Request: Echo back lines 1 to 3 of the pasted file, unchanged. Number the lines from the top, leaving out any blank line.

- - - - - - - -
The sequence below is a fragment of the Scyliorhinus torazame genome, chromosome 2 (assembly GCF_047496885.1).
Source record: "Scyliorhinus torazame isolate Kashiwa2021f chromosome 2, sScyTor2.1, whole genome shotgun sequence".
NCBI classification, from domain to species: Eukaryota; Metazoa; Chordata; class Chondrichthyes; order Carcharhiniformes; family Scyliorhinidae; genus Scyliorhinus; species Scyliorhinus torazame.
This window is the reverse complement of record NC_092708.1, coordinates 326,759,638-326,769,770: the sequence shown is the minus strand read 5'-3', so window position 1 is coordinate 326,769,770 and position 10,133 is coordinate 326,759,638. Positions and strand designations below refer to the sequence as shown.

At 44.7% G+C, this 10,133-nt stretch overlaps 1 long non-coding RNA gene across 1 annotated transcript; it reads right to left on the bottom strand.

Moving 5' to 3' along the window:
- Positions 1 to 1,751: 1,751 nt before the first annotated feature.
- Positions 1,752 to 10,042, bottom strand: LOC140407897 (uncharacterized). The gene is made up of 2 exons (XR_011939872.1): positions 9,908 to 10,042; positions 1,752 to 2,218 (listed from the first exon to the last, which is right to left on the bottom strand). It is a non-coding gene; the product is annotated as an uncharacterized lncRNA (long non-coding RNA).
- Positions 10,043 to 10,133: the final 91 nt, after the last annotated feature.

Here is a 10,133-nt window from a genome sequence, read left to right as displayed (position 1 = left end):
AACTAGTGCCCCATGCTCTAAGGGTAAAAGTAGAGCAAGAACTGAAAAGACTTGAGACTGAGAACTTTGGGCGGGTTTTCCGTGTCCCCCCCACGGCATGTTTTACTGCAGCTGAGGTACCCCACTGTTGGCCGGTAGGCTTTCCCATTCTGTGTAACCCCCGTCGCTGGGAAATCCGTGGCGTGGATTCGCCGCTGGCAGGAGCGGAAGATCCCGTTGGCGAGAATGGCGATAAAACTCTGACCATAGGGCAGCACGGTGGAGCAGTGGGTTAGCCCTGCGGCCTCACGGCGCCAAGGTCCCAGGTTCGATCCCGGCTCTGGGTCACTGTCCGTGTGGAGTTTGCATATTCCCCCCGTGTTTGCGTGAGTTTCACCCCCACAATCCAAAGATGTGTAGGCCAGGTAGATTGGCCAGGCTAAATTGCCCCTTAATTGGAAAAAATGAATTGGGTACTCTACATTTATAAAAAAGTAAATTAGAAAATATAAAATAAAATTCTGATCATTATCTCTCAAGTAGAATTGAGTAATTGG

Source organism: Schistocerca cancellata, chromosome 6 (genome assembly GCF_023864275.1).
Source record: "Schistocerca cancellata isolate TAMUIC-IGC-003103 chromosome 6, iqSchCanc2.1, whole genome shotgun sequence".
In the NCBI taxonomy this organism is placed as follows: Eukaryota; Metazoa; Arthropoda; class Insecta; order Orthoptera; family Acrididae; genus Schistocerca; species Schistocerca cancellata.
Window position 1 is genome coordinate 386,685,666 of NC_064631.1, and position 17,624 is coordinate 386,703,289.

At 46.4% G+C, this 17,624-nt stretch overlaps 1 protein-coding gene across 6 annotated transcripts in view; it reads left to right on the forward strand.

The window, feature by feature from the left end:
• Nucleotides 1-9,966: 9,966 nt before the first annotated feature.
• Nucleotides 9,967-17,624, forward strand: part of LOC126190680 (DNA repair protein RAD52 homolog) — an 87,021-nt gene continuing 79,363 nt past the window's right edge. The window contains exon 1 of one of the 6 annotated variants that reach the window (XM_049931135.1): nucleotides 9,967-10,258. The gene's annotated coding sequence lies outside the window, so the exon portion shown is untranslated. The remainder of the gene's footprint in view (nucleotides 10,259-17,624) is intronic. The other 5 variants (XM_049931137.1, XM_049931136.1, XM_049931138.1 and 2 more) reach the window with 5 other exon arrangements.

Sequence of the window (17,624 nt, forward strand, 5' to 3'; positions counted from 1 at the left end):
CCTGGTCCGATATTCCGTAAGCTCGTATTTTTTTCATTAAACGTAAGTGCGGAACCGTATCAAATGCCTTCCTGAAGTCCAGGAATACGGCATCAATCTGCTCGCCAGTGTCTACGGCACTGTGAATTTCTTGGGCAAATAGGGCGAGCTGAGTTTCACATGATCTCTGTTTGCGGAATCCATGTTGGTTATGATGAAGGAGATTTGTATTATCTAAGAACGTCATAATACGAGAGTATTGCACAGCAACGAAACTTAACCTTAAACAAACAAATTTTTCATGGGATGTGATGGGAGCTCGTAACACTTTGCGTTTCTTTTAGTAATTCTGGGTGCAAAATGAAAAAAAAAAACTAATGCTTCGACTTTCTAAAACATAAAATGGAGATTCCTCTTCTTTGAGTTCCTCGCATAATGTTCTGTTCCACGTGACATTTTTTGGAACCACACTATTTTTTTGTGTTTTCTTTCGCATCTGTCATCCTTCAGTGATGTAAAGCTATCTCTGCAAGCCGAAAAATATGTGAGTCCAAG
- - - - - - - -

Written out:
The sequence below is a fragment of the Scyliorhinus torazame genome, chromosome 2 (assembly GCF_047496885.1).
Source record: "Scyliorhinus torazame isolate Kashiwa2021f chromosome 2, sScyTor2.1, whole genome shotgun sequence".
NCBI classification, from domain to species: Eukaryota; Metazoa; Chordata; class Chondrichthyes; order Carcharhiniformes; family Scyliorhinidae; genus Scyliorhinus; species Scyliorhinus torazame.